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Students and teachers are
active in community project.


3D model of LTBN results using LEGO blocks3D Model on Display at Bittersweet

Students built a model of the results of the Let There Be Night experiment using over 35,000 LEGO blocks to represent the ideal night sky. From that 3D map, over 12,000 blocks had to be removed to represent the night sky lost to light pollution, according to over 3,400 student observations. The 3D model is displayed at Bittersweet Elementary School, right, November 9-13, 2009.

Bittersweet Students Announce LTBN On TV News

LTBN banner at Bittersweet ESWSBT news On March 14, 2009, WSBT meteorologist Andrew Sweeney and Bittersweet students announced the launch of LTBN.




Bittersweet Team Student Team Takes on Roles

Students representing Bittersweet have been meeting at the PHM Planetarium to prepare for the community-wide experiment. Here they are shown in front of a poster announcing Let There Be Night. They have several roles, including coordinating the LEGO drive, addressing Earth Hour, and measuring the sky glow from school grounds with hand-held Sky Quality Meters (SQMs).


Orion at the Entrance

Bittersweet Elementary School students designed their own images of Orion from the stars of the constellation. The student art shown here was on display in the front entrance.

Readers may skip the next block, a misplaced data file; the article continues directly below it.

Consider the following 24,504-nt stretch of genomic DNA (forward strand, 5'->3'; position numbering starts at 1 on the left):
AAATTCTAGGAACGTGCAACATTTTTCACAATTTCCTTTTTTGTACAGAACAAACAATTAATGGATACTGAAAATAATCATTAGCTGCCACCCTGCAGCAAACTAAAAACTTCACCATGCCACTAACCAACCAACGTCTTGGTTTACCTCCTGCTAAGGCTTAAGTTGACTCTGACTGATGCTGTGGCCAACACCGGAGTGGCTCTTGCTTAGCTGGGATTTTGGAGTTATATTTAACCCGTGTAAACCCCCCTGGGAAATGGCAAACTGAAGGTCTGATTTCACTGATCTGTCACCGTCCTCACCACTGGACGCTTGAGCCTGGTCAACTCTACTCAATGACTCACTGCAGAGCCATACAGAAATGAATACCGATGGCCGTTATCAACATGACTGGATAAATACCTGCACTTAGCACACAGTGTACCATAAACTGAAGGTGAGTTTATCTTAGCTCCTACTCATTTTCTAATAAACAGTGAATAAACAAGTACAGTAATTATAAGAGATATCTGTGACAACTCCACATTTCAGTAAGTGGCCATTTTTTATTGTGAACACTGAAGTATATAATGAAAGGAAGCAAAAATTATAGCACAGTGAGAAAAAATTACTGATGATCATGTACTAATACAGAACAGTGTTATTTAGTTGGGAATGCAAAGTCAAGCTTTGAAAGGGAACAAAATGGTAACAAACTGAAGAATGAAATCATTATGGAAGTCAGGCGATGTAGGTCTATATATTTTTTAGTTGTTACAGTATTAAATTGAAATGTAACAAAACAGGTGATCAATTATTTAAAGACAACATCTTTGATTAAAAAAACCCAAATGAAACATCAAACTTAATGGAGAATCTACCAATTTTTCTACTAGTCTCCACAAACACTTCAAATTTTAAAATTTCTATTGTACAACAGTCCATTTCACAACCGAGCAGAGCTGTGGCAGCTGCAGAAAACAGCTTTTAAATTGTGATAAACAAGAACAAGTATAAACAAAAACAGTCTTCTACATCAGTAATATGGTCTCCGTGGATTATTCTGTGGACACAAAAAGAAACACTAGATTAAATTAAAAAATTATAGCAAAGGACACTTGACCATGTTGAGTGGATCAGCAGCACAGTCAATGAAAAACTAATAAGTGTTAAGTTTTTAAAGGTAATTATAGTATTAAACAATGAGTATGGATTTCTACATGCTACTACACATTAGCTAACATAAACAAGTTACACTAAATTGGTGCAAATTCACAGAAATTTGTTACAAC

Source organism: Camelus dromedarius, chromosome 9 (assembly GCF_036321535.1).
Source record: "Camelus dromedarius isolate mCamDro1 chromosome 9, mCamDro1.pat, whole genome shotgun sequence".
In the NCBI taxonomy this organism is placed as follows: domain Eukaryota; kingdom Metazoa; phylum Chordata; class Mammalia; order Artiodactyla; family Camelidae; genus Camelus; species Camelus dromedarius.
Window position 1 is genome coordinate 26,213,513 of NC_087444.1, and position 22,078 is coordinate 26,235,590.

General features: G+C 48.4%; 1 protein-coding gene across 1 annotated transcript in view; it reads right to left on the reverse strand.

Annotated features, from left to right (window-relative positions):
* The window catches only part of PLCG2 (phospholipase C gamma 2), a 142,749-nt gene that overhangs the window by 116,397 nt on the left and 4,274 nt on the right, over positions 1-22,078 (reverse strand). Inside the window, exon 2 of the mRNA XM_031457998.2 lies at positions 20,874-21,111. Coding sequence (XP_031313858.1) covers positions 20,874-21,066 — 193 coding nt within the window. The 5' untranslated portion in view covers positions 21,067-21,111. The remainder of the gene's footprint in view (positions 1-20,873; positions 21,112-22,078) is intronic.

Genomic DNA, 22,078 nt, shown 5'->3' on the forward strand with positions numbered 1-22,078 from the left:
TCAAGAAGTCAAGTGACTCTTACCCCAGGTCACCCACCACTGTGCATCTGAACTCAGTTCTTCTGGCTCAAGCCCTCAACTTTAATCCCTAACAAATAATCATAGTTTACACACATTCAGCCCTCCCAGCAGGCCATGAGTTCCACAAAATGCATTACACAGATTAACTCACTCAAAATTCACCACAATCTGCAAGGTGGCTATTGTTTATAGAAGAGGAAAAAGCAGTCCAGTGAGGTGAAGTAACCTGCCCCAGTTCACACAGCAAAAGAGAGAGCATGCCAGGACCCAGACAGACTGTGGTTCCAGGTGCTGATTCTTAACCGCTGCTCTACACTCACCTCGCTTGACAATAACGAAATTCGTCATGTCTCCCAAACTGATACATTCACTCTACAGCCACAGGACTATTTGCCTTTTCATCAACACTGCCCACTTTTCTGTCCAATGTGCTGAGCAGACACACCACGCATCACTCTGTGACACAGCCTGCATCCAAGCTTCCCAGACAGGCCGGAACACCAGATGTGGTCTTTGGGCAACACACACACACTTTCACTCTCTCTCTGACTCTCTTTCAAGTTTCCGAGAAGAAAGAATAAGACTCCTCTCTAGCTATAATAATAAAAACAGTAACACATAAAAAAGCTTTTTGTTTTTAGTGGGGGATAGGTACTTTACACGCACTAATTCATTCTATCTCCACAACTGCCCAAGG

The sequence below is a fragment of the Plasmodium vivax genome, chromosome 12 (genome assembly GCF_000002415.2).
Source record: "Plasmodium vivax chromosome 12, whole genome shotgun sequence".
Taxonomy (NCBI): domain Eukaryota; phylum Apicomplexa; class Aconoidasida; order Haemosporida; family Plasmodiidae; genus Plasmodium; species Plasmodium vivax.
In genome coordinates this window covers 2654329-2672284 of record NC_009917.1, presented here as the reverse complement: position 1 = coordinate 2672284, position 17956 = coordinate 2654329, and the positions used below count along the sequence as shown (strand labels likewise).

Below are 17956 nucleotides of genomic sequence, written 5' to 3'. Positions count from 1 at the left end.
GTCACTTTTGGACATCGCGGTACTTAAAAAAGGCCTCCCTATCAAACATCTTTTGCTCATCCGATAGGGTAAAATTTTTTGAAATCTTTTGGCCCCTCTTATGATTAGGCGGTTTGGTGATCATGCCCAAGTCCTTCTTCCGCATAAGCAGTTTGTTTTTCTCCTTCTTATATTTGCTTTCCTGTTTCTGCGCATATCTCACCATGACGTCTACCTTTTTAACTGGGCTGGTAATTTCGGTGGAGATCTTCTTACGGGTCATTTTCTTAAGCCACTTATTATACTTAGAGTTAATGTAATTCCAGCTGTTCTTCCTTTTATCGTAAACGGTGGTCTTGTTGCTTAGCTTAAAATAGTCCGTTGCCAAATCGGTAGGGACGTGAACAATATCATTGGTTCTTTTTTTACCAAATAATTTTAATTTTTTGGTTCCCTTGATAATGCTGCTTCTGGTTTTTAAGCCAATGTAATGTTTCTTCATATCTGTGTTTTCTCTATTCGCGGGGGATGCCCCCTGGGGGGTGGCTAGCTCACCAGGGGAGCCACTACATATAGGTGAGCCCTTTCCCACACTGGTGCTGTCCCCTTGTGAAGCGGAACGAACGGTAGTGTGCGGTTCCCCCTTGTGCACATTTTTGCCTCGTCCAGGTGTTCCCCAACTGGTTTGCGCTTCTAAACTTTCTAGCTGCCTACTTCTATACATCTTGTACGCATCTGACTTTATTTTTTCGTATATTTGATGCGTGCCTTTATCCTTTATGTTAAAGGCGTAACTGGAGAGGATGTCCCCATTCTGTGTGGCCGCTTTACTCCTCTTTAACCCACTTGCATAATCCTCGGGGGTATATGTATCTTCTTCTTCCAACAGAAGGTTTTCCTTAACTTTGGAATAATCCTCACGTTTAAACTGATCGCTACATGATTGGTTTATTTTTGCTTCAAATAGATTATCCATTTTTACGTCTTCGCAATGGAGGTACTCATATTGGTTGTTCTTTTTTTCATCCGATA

Bittersweet E.S. drawings of Orion Bittersweet E.S. drawings of Orions

Punchout of Orion

Teacher Jenny McCarthy has been very supportive of Let There Be Night. She designed a punchout of Orion for an overhead projector (the less expernsive kind) and shared her idea with Mr. Klinger. She then enlisted the support of Bittersweet parents, who made copies of the punchout for each of 11 PHM elementary schools.

The drawings by the kids show there are different ways of seeing things--like Galileo with his improved telescope. But first we have to look up.

Here are links to some great drawings by kids depicting Orion, with more images at

Bittersweet School Teacher In-ServiceTeachers Prepare

The support of teachers is paramount to the success of this community-wide science experiment. Bittersweet teachers prepared for Let There Be Night on September 29, 2008, at the first of two in-service meetings. Here, teacher Jenny McCarthy introduces the Orion punchout and other optional activities to her colleagues

Earth Hour Debuts

Earth Hour poster 2009 Earth Hour poster 2009 Student designs posters in support of Earth Hour. These and other signs made by students are being placed throughout the school.

Image on right is reminiscent of Rosetta Stone. See image of light pollution by Rosetta spacecraft looking back at Earth.